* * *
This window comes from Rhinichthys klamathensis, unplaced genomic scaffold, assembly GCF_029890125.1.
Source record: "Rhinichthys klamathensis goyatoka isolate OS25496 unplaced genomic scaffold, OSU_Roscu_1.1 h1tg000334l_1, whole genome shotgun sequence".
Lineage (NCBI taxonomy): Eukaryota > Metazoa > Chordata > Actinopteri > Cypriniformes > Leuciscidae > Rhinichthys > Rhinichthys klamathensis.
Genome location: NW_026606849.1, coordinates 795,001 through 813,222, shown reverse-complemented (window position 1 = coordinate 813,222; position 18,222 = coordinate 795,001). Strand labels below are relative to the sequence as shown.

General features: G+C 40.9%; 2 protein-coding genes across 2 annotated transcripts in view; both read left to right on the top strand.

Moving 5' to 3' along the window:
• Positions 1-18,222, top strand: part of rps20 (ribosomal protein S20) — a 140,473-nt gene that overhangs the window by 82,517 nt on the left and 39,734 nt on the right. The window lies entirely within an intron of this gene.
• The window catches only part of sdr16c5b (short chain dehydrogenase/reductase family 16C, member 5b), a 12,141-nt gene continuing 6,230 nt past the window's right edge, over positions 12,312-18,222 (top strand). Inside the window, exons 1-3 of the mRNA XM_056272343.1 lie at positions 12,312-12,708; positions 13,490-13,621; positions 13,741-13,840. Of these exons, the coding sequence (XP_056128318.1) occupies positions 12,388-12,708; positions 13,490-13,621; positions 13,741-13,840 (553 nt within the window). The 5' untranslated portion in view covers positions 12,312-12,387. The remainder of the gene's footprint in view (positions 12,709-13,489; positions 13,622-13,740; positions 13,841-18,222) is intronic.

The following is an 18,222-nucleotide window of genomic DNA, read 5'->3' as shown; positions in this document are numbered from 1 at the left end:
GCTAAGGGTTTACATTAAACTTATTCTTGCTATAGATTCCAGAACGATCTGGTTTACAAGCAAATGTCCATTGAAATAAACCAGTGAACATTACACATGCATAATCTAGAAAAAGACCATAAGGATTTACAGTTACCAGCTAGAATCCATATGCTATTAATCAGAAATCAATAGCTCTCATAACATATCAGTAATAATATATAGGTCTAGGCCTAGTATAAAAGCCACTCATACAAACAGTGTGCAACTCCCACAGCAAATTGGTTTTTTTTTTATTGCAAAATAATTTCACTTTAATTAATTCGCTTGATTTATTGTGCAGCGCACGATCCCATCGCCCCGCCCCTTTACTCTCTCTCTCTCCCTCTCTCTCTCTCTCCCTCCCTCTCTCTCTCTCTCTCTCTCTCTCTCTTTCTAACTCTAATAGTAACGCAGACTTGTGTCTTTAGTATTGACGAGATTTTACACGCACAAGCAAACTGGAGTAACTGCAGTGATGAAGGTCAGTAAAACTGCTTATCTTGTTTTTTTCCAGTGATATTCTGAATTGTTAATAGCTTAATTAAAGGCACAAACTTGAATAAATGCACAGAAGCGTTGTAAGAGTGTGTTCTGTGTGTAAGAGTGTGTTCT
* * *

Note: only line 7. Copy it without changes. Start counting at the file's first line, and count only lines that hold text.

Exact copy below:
• Positions 1-18,222, top strand: part of rps20 (ribosomal protein S20) — a 140,473-nt gene that overhangs the window by 82,517 nt on the left and 39,734 nt on the right. The window lies entirely within an intron of this gene.